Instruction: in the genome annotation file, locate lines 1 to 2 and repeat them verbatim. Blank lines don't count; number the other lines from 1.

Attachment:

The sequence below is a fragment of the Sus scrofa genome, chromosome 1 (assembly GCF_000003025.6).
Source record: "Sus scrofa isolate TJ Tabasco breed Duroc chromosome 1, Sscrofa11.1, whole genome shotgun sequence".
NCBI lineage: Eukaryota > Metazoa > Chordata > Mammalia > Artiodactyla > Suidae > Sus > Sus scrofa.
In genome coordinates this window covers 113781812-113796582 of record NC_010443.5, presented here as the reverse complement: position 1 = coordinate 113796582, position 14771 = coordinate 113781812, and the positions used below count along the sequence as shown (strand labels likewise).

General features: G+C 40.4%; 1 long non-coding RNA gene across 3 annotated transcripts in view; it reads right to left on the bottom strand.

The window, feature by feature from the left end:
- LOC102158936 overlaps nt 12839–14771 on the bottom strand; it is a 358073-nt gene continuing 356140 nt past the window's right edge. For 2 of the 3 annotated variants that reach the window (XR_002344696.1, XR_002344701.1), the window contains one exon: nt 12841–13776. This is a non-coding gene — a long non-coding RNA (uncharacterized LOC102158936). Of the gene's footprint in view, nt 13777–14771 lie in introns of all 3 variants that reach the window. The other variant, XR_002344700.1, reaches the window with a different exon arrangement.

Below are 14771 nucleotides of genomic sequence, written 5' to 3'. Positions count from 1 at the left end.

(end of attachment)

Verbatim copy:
The sequence below is a fragment of the Sus scrofa genome, chromosome 1 (assembly GCF_000003025.6).
Source record: "Sus scrofa isolate TJ Tabasco breed Duroc chromosome 1, Sscrofa11.1, whole genome shotgun sequence".